(Course icon, at left, is courtesy of Nina Amenta.)

CS 294-5
Meshing and Triangulation in Graphics, Engineering, and Modeling

Jonathan Shewchuk

Autumn 1999
Tuesdays and Thursdays, 2:00-3:30pm
606 Soda Hall

Some lecture transparencies (1, 4, 11, 12, 13) are on line. To read them, click on a lecture in the list below.

Student presentation requirement: Every student (including auditors) is asked to present a paper from this list of notable meshing publications. Please choose a presentation date by September 28. Please choose a paper at least a week before your presentation date.

The best related sites:

Resources for dealing with robustness problems in your projects (in increasing order of difficulty):


Lecture 1 (August 23): Nonoptimal triangulations of point sets and polygons. Lecture 2 (August 25): The goals of mesh generation. Two-dimensional Delaunay triangulations. Lecture 3 (August 31): Two-dimensional Delaunay triangulations (continued). The Voronoi diagram. Constrained Delaunay triangulations. Lecture 4 (September 2): Higher-dimensional Delaunay triangulations. Sizes of triangulations (in any dimension). Lecture 5 (September 7): Higher-dimensional constrained Delaunay triangulations. Conforming tetrahedralizations. Lecture 6 (September 9): The incremental insertion algorithm for constructing a Delaunay triangulation. Lecture 7 (September 14): The gift-wrapping algorithm for constructing Delaunay triangulations and constrained Delaunay triangulations in any dimension. Divide-and-conquer algorithms for constructing two-dimensional Delaunay triangulations and constrained Delaunay triangulations. High-level summary of Fortune's sweepline algorithm. Lecture 8 (September 16): Introduction to mesh generation techniques. Two-dimensional Delaunay refinement. Lecture 9 (September 21): Chew's first Delaunay refinement algorithm. Ruppert's Delaunay refinement algorithm. Lecture 10 (September 23): Ruppert's Delaunay refinement algorithm (continued). Negative result on quality triangulations of PSLGs that have small angles. Practical handling of small angles. Lecture 11 (September 28): Advancing front algorithms for mesh generation. Lecture 12 (September 30): Quadtree- and octree-based algorithms for mesh generation. Lecture 13 (October 5): Geometric robustness. Mesh improvement through smoothing and topological transformations. Lecture 14 (October 7): Andy Neureuther on surface simplification. Jason Riedy on the Whisker Weaving algorithm for hexahedral mesh generation. No lecture on October 12. But you're welcome to take Amtrak to South Lake Tahoe and join me at the Eighth International Meshing Roundtable.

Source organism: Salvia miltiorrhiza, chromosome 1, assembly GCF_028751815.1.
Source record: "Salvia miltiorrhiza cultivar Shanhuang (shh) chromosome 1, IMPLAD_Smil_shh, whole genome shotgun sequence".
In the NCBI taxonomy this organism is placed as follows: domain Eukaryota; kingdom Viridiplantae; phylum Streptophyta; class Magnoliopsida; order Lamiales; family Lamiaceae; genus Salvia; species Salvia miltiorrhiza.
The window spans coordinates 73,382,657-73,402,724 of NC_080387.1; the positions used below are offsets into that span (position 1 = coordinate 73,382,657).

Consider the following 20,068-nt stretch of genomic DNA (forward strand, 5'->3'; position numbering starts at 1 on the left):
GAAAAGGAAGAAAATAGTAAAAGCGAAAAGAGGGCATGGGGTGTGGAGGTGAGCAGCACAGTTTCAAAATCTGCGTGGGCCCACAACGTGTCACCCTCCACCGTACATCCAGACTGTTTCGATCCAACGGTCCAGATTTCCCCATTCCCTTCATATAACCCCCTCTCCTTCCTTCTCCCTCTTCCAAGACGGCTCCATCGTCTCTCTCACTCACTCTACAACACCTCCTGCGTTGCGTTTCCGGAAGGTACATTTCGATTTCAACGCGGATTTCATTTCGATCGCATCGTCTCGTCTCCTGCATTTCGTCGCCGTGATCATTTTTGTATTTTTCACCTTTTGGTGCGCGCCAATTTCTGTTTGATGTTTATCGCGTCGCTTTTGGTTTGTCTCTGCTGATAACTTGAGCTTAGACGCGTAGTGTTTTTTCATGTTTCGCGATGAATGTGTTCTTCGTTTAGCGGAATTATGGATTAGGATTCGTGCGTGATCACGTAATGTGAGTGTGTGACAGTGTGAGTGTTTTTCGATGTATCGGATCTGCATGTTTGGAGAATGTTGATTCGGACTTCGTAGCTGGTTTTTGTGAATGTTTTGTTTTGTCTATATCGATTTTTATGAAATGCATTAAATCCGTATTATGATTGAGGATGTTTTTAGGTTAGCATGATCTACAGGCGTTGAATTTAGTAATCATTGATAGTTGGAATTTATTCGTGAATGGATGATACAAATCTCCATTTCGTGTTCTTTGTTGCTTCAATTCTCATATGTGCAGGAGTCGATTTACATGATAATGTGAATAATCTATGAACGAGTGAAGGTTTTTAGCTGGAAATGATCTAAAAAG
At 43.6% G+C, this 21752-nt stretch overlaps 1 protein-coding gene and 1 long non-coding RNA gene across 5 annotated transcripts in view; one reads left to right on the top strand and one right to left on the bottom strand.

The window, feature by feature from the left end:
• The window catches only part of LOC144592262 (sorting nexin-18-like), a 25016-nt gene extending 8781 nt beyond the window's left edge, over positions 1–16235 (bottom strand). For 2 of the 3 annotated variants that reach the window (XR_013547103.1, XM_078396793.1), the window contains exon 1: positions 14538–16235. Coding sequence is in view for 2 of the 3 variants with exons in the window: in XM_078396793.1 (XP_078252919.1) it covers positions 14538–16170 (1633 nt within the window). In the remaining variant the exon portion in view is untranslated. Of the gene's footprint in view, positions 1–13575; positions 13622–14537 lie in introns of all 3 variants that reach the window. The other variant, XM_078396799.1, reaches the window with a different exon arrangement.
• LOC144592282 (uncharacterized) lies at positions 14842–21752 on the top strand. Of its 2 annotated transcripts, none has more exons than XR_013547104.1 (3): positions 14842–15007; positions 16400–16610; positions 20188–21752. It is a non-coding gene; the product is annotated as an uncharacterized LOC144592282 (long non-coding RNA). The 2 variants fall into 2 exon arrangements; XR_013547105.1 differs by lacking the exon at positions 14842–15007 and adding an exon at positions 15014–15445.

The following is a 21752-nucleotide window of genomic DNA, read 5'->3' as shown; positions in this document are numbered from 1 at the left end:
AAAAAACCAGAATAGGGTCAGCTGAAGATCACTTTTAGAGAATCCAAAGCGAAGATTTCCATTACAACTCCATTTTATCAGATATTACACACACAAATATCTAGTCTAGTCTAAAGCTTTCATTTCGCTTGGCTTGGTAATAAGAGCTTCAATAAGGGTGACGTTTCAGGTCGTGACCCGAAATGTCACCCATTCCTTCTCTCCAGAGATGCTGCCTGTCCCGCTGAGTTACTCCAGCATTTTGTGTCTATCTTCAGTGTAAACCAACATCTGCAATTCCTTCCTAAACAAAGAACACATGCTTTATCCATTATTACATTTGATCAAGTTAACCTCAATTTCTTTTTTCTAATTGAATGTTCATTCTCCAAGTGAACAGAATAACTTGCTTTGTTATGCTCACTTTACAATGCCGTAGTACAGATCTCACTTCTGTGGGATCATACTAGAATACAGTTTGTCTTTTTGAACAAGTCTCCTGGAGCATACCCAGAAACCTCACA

Lecture 15 (October 14): Surface mesh simplification. Topology-preserving edge contraction.

Lecture 16 (October 19): Curve and surface reconstruction. Lecture 17 (October 21): Borlin Shyu on the Geode algorithm for hexahedral mesh generation. Jae Kim on dynamic point location in Delaunay triangulations. Lecture 18 (October 26): The paving algorithm for quadrilateral mesh generation. Lecture 19 (October 28): Mesh refinement and coarsening. Lecture 20 (November 2): Jordan Smith on Voronoi diagrams of polygons. Dan Simkins on advancing front quadrilateral meshing. Lecture 21 (November 4): Ganping Sun on anisotropic bubble meshing. Michael Downes on progressive simplicial complexes. Lecture 22 (November 9): Okan Arikan on approximating height fields. Tolga Goktekin on view-dependent progressive meshes. Lecture 23 (November 11): Maryann Simmons on comparing algorithms for two-dimensional Delaunay triangulation. François Labelle on parallel two-dimensional Delaunay triangulation. Lecture 24 (November 16): Jane Wang on reconstructing planar cross sections. Steve Chien on hexahedral mesh generation by sweeping. Lecture 25 (November 18): Chris Tchou on surface reconstruction. Yan Zhuang on constructing generalized Voronoi diagrams. Lecture 26 (November 23): Tzi-cker Chiueh on compressing triangular surface meshes. Minimum weight triangulations. No lecture on November 25 or on November 30.

Lecture 27 (December 2): Three-dimensional Delaunay refinement.

Course Description

Applications in scientific computing, physical modeling, graphics, and geographical information systems use unstructured meshes composed of triangles, quadrilaterals, tetrahedra, hexahedra, and other simple geometric shapes. This course covers techniques for generating and modifying triangulations and other meshes. The material should be useful for students in engineering and the sciences, as well as computer science.

Topics include:

Students should have a thorough familiarity with fundamental data structures (CS 61B or the equivalent).


Supported in part by the National Science Foundation under Awards ACI-9875170, CMS-9980063, and EIA-9802069, and in part by a gift from the Okawa Foundation. The views and conclusions in this document are those of the author. They are not endorsed by, and do not necessarily reflect the position or policies of, the Okawa Foundation or the U. S. Government.
(Man and Woman. Fernand Léger, 1881-1955.)